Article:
Takeover, that's what's next. Two singles in the next month, and then videos to accompany them. Then, I think the plan is to drop a single every six weeks to two months and then release the EP by the end of the year. Got three names Downtown. I've got names lurking.

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2018 has, in many ways, been a year where black women made strides in France, at least in terms of culture. From winning Nobel prizes, to having best selling books and being on top of the charts, Black French women have showed that, no matter how much France wants to keep them under the radar, they're making moves. And, no matter the tragedies and terrible events that have shaped the year, it is something worth celebrating.

France's New Queen of Pop Music

We begin with Aya Nakamura, France's new queen of pop music. Her song Djadja was a summer hit. Everyone from Rihanna, to the French football team who successfully won their second world cup, sang it. Her sophomore album "Nakamura" has been certified gold in France and is still on top of the charts. She is the first French singer to have a number one album in the Netherlands since Edith Piaf in 1961. The last time a black woman was as visible in pop music was in 2004, with Lynsha's single "Hommes...Femmes".

Nakamura has received a huge backlash, mostly due to misogynoir—misogyny directed towards black women where race and gender both play roles. From a French presenter butchering her African first name despite the fact that he can easily pronounce words like "Aliagas", to online trolls calling her ugly and manly when a picture of her wearing no makeup surfaced, to people complaining that she is bringing down the quality of the entire French pop music industry, Nakamura responds to her critics gracefully. Her music is not groundbreaking but her album is full of catchy songs with lyrics using French slang she masters so well that she came up with her own words like "en catchana" (aka doggy style sex). And most importantly, many black girls and women can finally see someone like them in the media getting the success she deserves.

The Nobel Prize Winner

Photo via Wikimedia Commons

Another Black French woman has broken records this year: the Guadeloupean writer Maryse Condé who won the Alternative Nobel Prize, a prize meant to replace the Nobel Prize in Literature, after the scandal that the Swedish Academy of Literature faced last year. Condé wrote her first novel at only 11 years old and has been prolific ever since. A former professor of French literature at Columbia University, she has published more than 20 books since the 1970s, exploring the complex relationships within the African diaspora. "Segu", her most famous novel, is about the impact of the slave trade and Abrahamic religion on the Bambara empire in Mali in the 19th century. Condé's work is radical and she remains committed to writing feminist texts exploring the link between gender, race and class, as well as exploring the impact of colonialism. Condé is a pillar of Caribbean literature and it's taken long enough for her work has been acknowledged by the Nobel prize committee.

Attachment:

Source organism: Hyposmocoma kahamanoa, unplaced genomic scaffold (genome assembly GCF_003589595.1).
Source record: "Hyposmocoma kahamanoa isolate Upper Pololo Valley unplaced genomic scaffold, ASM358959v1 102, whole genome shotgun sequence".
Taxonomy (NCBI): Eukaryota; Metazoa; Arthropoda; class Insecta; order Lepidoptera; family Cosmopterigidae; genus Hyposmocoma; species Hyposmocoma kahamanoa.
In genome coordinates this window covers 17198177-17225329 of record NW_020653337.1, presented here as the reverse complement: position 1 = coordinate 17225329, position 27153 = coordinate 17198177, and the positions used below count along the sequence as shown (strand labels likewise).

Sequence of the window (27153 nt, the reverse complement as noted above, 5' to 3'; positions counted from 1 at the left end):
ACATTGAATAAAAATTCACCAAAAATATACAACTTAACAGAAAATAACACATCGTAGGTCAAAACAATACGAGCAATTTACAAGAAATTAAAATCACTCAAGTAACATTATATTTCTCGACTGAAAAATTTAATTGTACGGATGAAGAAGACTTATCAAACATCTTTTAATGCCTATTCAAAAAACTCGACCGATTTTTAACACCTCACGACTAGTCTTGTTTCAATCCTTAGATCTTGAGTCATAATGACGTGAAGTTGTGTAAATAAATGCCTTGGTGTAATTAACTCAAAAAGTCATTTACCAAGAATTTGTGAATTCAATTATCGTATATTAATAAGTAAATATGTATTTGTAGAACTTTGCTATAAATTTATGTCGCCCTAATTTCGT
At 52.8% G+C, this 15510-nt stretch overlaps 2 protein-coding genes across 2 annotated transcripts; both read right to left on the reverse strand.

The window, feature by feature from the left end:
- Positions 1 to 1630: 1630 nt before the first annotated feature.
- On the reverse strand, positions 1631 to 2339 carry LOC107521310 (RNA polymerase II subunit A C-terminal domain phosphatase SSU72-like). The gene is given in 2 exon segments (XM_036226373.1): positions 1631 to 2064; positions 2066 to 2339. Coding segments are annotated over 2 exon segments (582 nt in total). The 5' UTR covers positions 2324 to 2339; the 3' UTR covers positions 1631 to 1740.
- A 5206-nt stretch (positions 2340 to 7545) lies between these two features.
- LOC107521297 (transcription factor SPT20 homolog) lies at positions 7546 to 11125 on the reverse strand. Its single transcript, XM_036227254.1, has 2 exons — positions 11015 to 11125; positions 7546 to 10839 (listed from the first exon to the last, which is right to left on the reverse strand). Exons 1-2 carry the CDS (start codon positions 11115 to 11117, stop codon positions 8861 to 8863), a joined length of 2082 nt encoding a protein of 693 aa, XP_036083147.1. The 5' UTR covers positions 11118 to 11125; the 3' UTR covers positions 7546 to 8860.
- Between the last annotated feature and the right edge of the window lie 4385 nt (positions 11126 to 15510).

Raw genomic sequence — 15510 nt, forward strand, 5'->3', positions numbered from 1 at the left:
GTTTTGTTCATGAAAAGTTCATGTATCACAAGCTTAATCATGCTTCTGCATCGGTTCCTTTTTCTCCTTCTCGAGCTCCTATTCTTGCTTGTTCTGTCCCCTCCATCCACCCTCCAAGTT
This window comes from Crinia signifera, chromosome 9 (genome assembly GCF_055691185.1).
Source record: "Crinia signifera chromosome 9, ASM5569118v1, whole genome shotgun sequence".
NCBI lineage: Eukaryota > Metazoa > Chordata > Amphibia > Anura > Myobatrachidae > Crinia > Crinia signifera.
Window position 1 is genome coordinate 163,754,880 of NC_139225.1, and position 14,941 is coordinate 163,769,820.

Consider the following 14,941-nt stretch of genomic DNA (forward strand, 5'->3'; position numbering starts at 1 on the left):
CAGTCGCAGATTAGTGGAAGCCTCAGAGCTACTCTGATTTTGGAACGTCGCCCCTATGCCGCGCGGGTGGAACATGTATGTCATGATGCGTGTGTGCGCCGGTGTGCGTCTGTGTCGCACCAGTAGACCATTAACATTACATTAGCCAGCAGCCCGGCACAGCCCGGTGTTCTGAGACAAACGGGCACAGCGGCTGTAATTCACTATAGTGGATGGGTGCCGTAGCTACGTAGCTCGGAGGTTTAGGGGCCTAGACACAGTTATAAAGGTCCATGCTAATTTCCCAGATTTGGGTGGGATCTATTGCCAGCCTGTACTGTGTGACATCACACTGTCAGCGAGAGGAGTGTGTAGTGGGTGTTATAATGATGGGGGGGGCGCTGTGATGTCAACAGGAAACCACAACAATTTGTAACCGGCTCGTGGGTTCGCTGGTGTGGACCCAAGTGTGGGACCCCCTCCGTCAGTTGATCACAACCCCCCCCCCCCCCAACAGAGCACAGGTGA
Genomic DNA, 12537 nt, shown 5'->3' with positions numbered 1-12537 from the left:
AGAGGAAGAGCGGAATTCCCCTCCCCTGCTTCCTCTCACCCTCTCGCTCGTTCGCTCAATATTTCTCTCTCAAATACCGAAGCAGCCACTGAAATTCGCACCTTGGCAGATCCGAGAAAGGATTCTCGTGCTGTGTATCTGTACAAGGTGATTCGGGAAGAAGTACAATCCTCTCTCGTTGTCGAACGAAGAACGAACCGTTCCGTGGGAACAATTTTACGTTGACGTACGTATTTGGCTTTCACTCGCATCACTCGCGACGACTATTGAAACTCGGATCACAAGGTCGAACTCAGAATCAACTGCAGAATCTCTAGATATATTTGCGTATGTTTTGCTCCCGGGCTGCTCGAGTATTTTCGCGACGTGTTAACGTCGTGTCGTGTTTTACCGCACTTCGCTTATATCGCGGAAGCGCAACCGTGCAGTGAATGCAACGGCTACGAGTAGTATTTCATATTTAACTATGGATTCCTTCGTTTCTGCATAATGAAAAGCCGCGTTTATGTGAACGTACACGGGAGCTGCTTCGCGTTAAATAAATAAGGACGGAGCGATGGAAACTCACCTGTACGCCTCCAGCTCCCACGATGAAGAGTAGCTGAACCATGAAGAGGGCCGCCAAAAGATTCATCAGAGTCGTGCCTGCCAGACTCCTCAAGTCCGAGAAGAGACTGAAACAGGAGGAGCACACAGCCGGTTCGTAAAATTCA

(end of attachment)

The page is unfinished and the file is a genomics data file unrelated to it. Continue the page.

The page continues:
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From Comme un Million de Papillon Noir

And finally, 2018 has been the year where France's children's literature industry has finally understood how important, for the public, writers and publishers, being inclusive and diverse was. From Laura Nsafou's Comme un Million de Papillon Noir, a best selling book about a young black girl learning to love her natural hair which sold more than 6000 copies, to Neiba Je-sais-tout: Un Portable dans le Cartable, the second book of Madina Guissé published this year after a successful crowdfunding campaign, there are more and more children's and young adult books with non white protagonists. In France, there are still no stats about how diversity is doing, but in America, in 2017, only 7 percent of writers of children's literature were either Black, Latino or Native American.

There's still much to accomplish in France for the Black community to have better representation in the media, politics and all walks of life, but important strides have been accomplished this year, and it make me hopeful for what 2019 and the following years have in store.